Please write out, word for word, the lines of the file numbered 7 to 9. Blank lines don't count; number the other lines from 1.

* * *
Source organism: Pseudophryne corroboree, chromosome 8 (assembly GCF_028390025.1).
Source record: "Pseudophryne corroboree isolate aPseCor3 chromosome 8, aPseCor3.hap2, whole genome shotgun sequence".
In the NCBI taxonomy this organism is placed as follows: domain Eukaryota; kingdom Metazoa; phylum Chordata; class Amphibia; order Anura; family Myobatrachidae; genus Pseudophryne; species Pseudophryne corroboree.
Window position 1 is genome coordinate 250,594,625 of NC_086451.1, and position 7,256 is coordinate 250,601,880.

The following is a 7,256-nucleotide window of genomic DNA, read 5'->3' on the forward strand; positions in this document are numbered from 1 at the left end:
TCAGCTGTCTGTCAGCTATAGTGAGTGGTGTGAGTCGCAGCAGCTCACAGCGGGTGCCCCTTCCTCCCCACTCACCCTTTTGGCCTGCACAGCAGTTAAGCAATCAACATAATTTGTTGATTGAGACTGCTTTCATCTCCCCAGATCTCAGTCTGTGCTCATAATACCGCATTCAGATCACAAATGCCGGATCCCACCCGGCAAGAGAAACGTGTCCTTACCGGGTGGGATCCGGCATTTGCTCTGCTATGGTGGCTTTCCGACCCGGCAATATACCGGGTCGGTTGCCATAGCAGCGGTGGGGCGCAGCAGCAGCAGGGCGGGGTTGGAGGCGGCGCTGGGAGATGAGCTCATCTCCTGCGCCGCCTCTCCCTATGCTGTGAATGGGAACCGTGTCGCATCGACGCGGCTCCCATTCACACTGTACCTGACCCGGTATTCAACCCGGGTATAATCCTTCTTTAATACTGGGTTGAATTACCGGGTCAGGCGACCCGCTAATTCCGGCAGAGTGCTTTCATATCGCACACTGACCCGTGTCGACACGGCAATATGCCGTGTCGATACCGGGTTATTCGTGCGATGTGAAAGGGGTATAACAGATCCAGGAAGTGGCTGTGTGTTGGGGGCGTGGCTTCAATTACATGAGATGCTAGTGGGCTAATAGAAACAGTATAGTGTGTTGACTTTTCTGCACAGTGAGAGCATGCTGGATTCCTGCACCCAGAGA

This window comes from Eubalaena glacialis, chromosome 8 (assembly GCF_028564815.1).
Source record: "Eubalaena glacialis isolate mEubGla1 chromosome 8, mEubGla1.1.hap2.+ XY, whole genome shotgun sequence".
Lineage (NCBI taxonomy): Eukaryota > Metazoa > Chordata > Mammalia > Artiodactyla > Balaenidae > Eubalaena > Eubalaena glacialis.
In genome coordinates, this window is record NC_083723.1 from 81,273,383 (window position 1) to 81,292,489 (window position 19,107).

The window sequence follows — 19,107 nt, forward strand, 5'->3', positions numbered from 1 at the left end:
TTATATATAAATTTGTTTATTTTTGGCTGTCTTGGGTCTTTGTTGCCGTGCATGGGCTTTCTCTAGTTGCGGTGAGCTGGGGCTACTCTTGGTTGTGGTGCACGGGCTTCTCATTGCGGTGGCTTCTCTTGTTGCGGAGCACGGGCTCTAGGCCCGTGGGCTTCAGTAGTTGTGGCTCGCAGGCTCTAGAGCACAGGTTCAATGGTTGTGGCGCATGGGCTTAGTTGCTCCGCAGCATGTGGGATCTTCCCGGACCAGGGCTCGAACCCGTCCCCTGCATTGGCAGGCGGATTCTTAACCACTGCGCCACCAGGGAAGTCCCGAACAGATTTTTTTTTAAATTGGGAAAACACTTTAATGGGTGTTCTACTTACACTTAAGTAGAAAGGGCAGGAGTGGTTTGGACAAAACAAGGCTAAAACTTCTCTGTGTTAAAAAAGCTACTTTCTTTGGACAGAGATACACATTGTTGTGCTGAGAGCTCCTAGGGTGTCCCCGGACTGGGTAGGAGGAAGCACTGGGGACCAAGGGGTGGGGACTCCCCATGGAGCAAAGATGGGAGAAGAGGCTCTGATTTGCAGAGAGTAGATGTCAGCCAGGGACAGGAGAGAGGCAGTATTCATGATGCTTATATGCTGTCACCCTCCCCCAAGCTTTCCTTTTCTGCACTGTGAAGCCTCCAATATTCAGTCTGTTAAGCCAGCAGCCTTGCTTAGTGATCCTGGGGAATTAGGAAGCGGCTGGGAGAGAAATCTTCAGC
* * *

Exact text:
This window comes from Eubalaena glacialis, chromosome 8 (assembly GCF_028564815.1).
Source record: "Eubalaena glacialis isolate mEubGla1 chromosome 8, mEubGla1.1.hap2.+ XY, whole genome shotgun sequence".
Lineage (NCBI taxonomy): Eukaryota > Metazoa > Chordata > Mammalia > Artiodactyla > Balaenidae > Eubalaena > Eubalaena glacialis.